After Action Reports 1 | After Action Reports 2 | After Action Report 3 | After Action Reports 4 | After Action Reports 5 | After Action Reports 6 | After Action Reports 7 | After Action Reports 8 | After Action Reports 9 | After Action Reports 10 | After Action Reports 11 | After Action Reports 12 | After Action Reports 13 | After Action Reports 14 | After Action Reports 15 | After Action Reports 16 | After Action Reports 17 | After Action Report 18 | After Action Report 19 | After Action Report 20 | After Action Report 21 | After Action Reports 22 | After Action Reports 23 | After Action Reports 24 | After Action Reports 25 | After Action Report 26 | After Action Report 27 | After Action Reports 28 | After Action Reports 29 | After Action Report 30 | After Action Reports 31 | After Action Reports 32 | After Action Reports 33 | After Action Reports 34 | After Action Reports 35 | After Action Reports 36 | After Action Reports 37 | After Action Reports 38 | After Action Reports 39 | After Action Reports 40 | After Action Report 41 | After Action Report 42 | Afer Action 43 | After Action Report 44 | After Action Reports 45 | After Action Reports 46 | After Action Reports 47 | After Action Reports 48 | After Action Report 49 | After Action Reports 50 | After Action Report 51 | After Action Report 52 | After Action Report 53 | After Action Report 54 | After Action Report 55 | After Action Report 56 | After Action Report 57 | After Action Report 58 | After Action Report 59 | After Action Report 60 | After Action Report 61 | After Action Report 62 | After Action Report 63 | After Action Report 64 | After Action Report 65 | After Action Report 65 | After Action Report 66
After Action Report 44
On the morning of 12 May, Fire Support Base PIKE VI was occupied by Battery B, 6th Battalion, 77th Artillery (105-mm); Battery A, 1st Battalion, 8th Artillery (105-mm); and, Battery C, 3d Battalion, 13th Artillery (155-mm, SP). The commander set up the base using the valuable experience gained from the attack on MAURY I. The batteries entered the fire support base early in the afternoon, and a bulldozer immediately began constructing berms for the 155-mm howitzers. By nightfall only the turrets of the howitzers were exposed. The 105-mm batteries had been carefully positioned to allow maximum use of Beehive rounds, and two 105-mm howitzers, one from each battery, had been placed at strategic points along the perimeter some distance from the rest of the battery positions. Although the terrain was much the same as that at MAURY I, the nearby wood lines were covered by two attached Dusters. The light batteries enjoyed excellent fields of fire. The medium battery was positioned between the two light batteries and thus was able to support equally well in all directions.
At 0130 on 12 May 1968 the enemy attacked with a mortar barrage of approximately 400 rounds, all falling within 30-60 minutes. Once again, the enemy began a diversionary attack from the south. The Duster position on the southern tip of the base took 60-70 Viet Cong under fire with its M60 machinegun and 40-mm cannon. The crew managed to fire only 12 rounds of 40-mm ammunition, however, before the Duster was silenced by an RPG round. Leaving 16 enemy bodies in their wake, the crew fell back to a 105-mm howitzer pit directly to their rear. The enemy managed to reach the Duster, but small arms and a few well-placed Beehive rounds from the 105-mm turned him back.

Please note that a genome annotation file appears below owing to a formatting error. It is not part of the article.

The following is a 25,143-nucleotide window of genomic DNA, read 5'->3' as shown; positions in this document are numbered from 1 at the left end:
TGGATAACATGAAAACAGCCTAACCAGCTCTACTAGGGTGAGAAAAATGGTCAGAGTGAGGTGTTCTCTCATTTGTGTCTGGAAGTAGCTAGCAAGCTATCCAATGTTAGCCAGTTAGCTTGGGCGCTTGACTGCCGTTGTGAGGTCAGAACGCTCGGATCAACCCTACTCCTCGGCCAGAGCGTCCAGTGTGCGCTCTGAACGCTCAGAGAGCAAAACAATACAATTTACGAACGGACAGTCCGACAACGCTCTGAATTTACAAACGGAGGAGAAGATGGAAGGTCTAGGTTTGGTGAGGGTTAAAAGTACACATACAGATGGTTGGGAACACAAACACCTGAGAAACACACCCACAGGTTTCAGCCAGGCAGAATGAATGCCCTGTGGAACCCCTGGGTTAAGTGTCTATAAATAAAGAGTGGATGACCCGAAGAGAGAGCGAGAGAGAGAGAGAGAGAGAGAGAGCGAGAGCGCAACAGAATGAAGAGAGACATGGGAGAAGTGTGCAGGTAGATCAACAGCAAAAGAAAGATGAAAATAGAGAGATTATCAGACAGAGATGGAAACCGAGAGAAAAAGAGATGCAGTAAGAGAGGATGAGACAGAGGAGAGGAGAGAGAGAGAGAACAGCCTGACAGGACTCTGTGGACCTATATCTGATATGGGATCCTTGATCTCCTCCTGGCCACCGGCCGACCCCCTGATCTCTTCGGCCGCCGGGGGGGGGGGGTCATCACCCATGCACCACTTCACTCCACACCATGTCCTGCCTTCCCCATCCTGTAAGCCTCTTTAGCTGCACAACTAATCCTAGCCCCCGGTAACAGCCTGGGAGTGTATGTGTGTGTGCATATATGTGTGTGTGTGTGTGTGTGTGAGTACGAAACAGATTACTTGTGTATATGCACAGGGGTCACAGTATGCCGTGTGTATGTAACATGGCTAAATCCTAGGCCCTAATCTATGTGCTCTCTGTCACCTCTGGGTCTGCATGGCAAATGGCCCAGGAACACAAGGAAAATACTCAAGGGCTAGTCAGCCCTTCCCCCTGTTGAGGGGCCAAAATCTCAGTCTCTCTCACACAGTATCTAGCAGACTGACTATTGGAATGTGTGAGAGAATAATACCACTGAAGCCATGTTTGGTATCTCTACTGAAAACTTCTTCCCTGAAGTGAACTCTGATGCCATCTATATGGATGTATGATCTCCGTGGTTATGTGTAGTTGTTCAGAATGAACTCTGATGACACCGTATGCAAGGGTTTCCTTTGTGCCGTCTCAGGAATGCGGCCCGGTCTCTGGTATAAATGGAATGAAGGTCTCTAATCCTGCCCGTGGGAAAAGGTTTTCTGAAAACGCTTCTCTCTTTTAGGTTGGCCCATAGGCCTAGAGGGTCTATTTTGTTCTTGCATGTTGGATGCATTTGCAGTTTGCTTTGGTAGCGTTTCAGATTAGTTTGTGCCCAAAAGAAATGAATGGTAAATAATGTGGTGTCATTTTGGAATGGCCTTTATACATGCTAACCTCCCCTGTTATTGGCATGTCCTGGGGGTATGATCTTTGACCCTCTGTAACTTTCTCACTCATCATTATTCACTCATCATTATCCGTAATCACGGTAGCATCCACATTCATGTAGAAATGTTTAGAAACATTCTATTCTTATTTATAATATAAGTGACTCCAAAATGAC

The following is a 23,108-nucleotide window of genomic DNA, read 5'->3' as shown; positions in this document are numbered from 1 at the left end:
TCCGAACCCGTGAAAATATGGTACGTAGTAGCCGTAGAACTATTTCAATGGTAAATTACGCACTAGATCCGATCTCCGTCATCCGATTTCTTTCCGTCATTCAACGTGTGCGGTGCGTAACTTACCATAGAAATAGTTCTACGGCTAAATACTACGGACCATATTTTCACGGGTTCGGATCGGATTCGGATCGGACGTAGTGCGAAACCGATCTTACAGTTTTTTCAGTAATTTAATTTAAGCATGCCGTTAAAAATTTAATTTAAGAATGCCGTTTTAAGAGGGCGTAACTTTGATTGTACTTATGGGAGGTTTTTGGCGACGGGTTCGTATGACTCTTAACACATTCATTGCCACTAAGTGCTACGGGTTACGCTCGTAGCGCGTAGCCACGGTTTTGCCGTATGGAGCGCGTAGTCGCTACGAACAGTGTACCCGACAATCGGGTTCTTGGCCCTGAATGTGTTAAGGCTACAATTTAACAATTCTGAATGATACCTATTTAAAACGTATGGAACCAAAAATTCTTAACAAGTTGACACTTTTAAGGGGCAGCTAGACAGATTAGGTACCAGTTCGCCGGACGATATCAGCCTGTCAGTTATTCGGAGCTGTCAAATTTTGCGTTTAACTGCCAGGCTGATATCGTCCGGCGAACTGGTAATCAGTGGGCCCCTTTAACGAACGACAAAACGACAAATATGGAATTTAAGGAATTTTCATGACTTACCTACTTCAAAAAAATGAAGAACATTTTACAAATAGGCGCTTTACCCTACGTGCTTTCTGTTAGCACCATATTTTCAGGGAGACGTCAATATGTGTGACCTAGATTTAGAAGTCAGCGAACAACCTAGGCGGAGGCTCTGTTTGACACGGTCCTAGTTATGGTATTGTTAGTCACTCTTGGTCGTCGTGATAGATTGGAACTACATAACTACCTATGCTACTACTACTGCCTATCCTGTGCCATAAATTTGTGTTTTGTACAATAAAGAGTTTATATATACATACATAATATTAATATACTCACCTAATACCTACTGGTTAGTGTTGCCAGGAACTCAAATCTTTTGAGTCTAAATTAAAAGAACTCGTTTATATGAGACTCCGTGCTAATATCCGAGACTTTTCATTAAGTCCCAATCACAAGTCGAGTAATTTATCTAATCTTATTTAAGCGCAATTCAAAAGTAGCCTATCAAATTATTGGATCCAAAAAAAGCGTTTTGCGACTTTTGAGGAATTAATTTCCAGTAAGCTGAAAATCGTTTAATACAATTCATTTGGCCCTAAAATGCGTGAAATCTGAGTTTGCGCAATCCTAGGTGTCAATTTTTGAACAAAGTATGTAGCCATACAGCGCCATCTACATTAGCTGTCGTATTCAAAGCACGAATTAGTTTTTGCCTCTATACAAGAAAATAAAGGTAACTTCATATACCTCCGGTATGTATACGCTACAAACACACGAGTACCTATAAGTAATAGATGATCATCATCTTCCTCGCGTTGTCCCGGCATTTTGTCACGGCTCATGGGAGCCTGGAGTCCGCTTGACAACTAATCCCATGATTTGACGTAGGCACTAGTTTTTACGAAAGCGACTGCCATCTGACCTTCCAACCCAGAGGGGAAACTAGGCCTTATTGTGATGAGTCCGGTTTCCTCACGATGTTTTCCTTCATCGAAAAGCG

As the main attack was starting from the west, artillery shells from adjacent units were already impacting around the perimeter. Support was called for and received from 155-mm howitzers of Battery B, 3d Battalion, 13th Artillery, near Saigon. The entire western approach was covered by a 105-mm battery which fired round after round of Beehive and time rounds, all with very short fuze settings, into the attacking enemy. The defense was entirely successful, and the attack ended in just two and one-half hours. Mop-up operations in daylight produced a body count of 110. Friendly force losses amounted to five killed and 30 wounded. Of these one killed and five wounded were artillerymen. No equipment was lost. The damaged Duster was easily repaired, and two vehicles sustained minor damage.
FIELD ARTILLERY JOURNAL
by MG David E. Ott
DEPARTMENT OF THE ARMY
HEADQUARTERS, 720Th MILITARY POLICE BATTALION
APO San Francisco 96491
10 September 1968
SUBJECT: After Action Report - Tay Ninh Convoy
THRU: Commanding Officer
89th Military Police Group
TO: Commanding General
18th Military Po1ice Brigade
1. Units supported:
a. 25th Division Base Camp, Cu Chi.
b. 1st Brigade, 25th Division Base Camp, Tay Ninh.
2. Mission: Provide Military Police escort and security for the 25th Division resupply convoy.
3. Convoy composition:
a. 48th Transportation Group provides command and control of the convoy.
b. 48th Transportation Group furnishes vehicles which transport most of the cargo in the convoy.
c. The 64th Quartermaster Battalion provides a varying number of POL tankers for. the convoy.
d. On a . daily basis there are many vehicles from a number of different units that attach themselves to the convoy in order to obtain Military Police escort and security.
e. The total number of vehicles vary daily from 50 to 300 and on 25 Aug 1968 there were 81 vehicles in the convoy.
4. Resources provided: